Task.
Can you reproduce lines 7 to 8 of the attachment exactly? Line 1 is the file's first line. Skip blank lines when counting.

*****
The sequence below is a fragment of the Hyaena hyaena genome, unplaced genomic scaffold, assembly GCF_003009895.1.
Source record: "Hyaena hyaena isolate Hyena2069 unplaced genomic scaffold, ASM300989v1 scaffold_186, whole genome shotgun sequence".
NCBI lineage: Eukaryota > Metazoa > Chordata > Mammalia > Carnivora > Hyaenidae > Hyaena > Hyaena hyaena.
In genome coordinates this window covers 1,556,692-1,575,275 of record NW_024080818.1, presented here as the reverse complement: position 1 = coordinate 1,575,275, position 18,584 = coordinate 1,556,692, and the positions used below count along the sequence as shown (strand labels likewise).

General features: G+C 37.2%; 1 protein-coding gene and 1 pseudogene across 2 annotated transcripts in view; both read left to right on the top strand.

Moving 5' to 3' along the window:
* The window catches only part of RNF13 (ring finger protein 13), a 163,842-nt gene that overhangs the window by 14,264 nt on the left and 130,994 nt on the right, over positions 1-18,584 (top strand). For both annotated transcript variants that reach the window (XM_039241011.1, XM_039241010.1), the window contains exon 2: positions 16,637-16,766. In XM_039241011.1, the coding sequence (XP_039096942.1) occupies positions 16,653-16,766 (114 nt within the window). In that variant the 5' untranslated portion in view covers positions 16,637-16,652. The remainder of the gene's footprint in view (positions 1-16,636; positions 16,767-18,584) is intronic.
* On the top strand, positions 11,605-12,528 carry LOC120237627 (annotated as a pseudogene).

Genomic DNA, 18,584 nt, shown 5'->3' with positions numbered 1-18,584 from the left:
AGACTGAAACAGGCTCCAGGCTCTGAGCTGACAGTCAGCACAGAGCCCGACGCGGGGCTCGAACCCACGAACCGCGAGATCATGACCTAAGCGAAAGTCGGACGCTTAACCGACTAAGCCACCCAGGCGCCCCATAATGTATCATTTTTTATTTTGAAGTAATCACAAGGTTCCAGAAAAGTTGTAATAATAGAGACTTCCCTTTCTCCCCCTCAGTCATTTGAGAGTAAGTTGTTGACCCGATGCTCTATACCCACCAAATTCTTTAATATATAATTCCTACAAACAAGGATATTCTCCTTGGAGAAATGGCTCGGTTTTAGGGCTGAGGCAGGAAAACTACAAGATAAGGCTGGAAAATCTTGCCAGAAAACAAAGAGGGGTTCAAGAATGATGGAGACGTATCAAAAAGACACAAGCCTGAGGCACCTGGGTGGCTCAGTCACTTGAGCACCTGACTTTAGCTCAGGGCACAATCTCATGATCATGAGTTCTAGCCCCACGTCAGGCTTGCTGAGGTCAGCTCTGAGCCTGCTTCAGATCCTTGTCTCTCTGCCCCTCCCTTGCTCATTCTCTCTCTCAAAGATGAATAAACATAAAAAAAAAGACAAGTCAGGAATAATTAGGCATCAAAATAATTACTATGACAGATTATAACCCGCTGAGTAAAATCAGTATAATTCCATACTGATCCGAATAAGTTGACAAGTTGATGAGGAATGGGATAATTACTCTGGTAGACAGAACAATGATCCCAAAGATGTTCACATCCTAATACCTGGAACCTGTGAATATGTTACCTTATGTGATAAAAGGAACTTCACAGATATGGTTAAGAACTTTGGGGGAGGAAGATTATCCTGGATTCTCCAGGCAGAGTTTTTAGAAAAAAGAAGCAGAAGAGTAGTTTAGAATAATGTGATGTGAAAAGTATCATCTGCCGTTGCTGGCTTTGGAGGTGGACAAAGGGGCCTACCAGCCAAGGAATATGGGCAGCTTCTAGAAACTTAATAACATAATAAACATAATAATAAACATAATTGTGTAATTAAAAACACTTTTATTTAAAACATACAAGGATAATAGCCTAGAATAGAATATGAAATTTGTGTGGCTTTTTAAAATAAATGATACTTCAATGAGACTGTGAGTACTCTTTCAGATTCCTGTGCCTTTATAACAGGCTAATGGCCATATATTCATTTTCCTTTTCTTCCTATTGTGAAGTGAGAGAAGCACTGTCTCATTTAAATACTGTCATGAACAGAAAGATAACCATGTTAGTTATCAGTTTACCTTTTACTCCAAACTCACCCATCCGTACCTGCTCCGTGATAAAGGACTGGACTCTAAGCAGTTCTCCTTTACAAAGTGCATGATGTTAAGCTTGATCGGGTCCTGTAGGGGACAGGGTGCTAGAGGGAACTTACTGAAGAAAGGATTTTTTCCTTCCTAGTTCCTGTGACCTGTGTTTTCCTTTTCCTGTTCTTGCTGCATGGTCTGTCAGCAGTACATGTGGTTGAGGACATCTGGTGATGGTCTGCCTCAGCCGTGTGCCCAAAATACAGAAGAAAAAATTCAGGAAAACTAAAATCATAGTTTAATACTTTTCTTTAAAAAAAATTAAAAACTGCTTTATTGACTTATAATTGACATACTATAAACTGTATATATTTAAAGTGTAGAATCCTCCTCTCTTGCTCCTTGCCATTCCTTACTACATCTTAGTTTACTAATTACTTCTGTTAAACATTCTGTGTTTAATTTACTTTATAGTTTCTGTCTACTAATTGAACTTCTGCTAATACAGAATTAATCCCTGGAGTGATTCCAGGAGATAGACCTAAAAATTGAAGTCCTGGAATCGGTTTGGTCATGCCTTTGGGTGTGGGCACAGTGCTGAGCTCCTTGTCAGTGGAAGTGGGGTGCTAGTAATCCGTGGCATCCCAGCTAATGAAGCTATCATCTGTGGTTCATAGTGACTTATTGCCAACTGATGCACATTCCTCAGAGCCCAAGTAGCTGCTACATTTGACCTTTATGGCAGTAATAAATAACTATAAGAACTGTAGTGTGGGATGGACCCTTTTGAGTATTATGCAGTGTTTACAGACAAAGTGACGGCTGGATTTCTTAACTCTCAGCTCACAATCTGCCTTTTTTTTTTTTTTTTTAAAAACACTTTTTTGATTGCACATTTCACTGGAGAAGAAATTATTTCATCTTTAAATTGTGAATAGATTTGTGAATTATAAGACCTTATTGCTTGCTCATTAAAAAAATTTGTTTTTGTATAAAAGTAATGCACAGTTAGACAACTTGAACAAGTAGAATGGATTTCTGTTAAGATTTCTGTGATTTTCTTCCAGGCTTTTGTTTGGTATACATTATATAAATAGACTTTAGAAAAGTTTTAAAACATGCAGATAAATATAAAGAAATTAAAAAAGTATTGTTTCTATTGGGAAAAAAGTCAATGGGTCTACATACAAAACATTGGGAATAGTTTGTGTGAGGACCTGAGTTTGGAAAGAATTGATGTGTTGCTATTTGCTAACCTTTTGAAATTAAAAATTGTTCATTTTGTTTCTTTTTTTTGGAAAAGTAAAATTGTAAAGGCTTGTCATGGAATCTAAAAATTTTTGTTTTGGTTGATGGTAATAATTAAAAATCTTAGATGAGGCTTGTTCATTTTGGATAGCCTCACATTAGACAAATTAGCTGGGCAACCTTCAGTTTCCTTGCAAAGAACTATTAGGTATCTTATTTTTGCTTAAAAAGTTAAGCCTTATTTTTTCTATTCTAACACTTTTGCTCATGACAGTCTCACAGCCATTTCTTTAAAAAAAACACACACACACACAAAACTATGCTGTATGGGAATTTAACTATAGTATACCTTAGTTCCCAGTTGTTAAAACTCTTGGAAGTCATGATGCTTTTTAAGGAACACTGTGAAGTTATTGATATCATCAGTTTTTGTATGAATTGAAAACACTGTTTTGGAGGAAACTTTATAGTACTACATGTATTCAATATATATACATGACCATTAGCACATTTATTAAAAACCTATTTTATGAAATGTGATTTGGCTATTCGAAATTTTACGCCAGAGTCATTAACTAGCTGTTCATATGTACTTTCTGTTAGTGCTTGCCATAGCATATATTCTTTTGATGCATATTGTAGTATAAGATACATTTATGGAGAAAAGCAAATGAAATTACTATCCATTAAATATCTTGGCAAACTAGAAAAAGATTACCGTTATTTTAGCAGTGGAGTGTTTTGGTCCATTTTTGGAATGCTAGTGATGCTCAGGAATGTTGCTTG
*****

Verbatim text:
* The window catches only part of RNF13 (ring finger protein 13), a 163,842-nt gene that overhangs the window by 14,264 nt on the left and 130,994 nt on the right, over positions 1-18,584 (top strand). For both annotated transcript variants that reach the window (XM_039241011.1, XM_039241010.1), the window contains exon 2: positions 16,637-16,766. In XM_039241011.1, the coding sequence (XP_039096942.1) occupies positions 16,653-16,766 (114 nt within the window). In that variant the 5' untranslated portion in view covers positions 16,637-16,652. The remainder of the gene's footprint in view (positions 1-16,636; positions 16,767-18,584) is intronic.
* On the top strand, positions 11,605-12,528 carry LOC120237627 (annotated as a pseudogene).